An eleven-year-old at a swimming lesson was recently saved by class lifeguards, who noticed the boy had fallen unconscious and rescued him from the water. Cade Ewington had suffered cardiac arrest, leaving him face down in the water. After being pulled to safety, paramedics had difficulty restarting his heart and Cade actually didn’t take a breath for 25 minutes — meaning he was medically dead.
It turns out that Cade had a very rare heart rhythm condition known as Long QT, which causes difficulty with the electrical activity of the heart. His heart went into a sporadic rhythm called ventricular fibrillation, meaning that his heart was not able to pump blood. Luckily, Cade was revived and suffered no brain damage after the trauma despite being unresponsive for so long. Doctors attributed a lot of Cade’s luck to the immediate care provided by the lifeguards. If they hadn’t been so well trained in CPR, Cade may have had permanent issues following the accident. Instead, he was fitted for an implantable cardioverter defibrillator (ICD), which will restart his heart if he suffers another cardiac arrest.
The ICD is battery-powered and keeps track of a person’s heart rate – if an abnormal heart rhythm is detected, the device will deliver an electric shock to restore it to normal. Batteries in the device will need to be changed every eight years, and it sends results to the hospital each night. In truth, it was only a matter of time until Cade suffered cardiac arrest due to his condition — now that he is diagnosed and fitted with an ICD he is much safer.
For more on Cade’s story, read the full article at Daily Mail.
Often as we enter a customer’s office we are greeted with a story of how a skill we taught them was put into practice to save a life.
This is what happened when one of our instructors showed up to Dr. Cyril Evian’s office to provide CPR training recently. Dr. Evian relayed that just a couple of weeks prior he walked into a local restaurant for lunch. Right away he recognized that a patron was having difficulty breathing and in fact was beginning to turn blue. Another gentleman was attempting to help but Dr. Evian could clearly see that what was being tried was not working. Dr. Evian coolly stepped forward and said he could help. Establishing that the victim was indeed choking, Dr. Evian performed a couple of abdominal thrusts and out came a piece of poorly chewed meat. The man began to breathe normally again and Dr. Evian walked out of the restaurant with the satisfaction that he had just saved a life!
“I was amazed at how calmly I acted and without hesitation,” Dr. Evian said. “I was clearly trained well,” he added with a smile.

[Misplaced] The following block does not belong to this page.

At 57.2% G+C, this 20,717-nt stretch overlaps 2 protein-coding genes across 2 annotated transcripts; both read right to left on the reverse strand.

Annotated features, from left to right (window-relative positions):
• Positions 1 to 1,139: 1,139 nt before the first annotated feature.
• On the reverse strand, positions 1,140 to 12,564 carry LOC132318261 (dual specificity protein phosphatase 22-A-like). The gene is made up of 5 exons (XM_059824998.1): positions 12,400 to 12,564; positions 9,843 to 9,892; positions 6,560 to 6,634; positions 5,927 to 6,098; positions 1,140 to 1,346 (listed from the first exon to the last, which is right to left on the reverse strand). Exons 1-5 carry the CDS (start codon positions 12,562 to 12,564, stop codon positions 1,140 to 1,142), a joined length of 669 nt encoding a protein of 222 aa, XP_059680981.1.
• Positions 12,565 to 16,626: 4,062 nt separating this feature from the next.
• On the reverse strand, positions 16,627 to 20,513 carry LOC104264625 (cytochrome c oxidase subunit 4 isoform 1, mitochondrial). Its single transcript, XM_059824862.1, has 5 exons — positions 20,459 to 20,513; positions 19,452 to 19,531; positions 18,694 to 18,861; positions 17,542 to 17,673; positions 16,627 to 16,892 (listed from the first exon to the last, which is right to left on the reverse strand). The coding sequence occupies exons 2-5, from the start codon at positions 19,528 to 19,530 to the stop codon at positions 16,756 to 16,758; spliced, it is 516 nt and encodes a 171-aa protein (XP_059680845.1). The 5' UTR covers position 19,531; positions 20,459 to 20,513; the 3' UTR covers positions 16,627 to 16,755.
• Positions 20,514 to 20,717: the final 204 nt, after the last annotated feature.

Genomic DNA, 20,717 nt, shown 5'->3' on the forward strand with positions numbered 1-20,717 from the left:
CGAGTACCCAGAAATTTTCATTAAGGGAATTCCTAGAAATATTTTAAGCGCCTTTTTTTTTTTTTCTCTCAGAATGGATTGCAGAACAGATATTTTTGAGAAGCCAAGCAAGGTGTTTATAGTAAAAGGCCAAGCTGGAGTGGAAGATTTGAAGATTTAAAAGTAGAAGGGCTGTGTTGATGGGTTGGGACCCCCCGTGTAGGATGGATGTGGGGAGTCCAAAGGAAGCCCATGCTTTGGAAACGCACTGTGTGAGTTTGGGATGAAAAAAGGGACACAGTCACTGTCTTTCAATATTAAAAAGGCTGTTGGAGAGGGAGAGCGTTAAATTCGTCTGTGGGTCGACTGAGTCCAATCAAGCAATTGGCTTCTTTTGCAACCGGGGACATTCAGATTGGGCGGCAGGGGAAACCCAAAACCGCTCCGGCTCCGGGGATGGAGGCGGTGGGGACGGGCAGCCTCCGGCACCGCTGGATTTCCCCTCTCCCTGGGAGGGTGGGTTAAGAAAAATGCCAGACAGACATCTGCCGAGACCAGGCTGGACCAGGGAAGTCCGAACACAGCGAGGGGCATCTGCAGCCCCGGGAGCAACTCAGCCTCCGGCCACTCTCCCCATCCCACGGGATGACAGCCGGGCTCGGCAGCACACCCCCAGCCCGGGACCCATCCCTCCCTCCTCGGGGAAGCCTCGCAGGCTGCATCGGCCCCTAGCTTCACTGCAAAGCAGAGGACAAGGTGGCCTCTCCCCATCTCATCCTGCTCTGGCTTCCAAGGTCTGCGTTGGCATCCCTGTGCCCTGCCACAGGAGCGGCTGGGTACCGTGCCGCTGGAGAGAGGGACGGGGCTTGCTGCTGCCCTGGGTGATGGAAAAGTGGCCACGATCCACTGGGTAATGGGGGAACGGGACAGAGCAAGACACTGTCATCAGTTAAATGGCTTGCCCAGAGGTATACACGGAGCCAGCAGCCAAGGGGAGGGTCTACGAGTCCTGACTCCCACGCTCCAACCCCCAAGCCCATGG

Dr. Cyril I. Evian DMD is a world-renowned Periodontist, Implant and TM Joint specialist. His illustrious career began in 1971 with a goal to enhance his education with the brightest minds in dentistry to become the finest periodontist in his field. He remains an influential teacher who strives to improve the health and welfare of patients.
New data from the Journal of the American Heart Association shows that men could be at a much higher risk than women for death due to sudden cardiac arrest. The study found that one in nine men face this type of death, while women’s risk is closer to one in 30.
“These numbers should raise a red flag,” said Donald Lloyd-Jones, MD, ScM, chair of preventive medicine at Northwestern University Feinberg School of Medicine, in a press release. “We often screen for conditions … that are much less deadly. For instance, the lifetime risk for colon cancer is about one in 21 … [but] by comparison, the lifetime risk of sudden cardiac death for men is one in nine, and yet we’re not really screening for it. … Our paper sets the stage for thinking about how we can screen the population effectively to find out who’s at risk.”
The study surveyed 5,209 participants aged 28 to 62 years without cardiovascular disease. There were 2,294 men and 2,915 women in the group. Researchers evaluated four risk factors associated with cardiovascular disease. These include:
The participants were also separated by age group. Of the participants, 375 died of sudden cardiac arrest. The majority of which died before age 70, suggesting that these deaths could possibly have been prevented. For more information on this study, read the article here.
Make sure your office is prepared for any emergency. Check out our first aid training for more.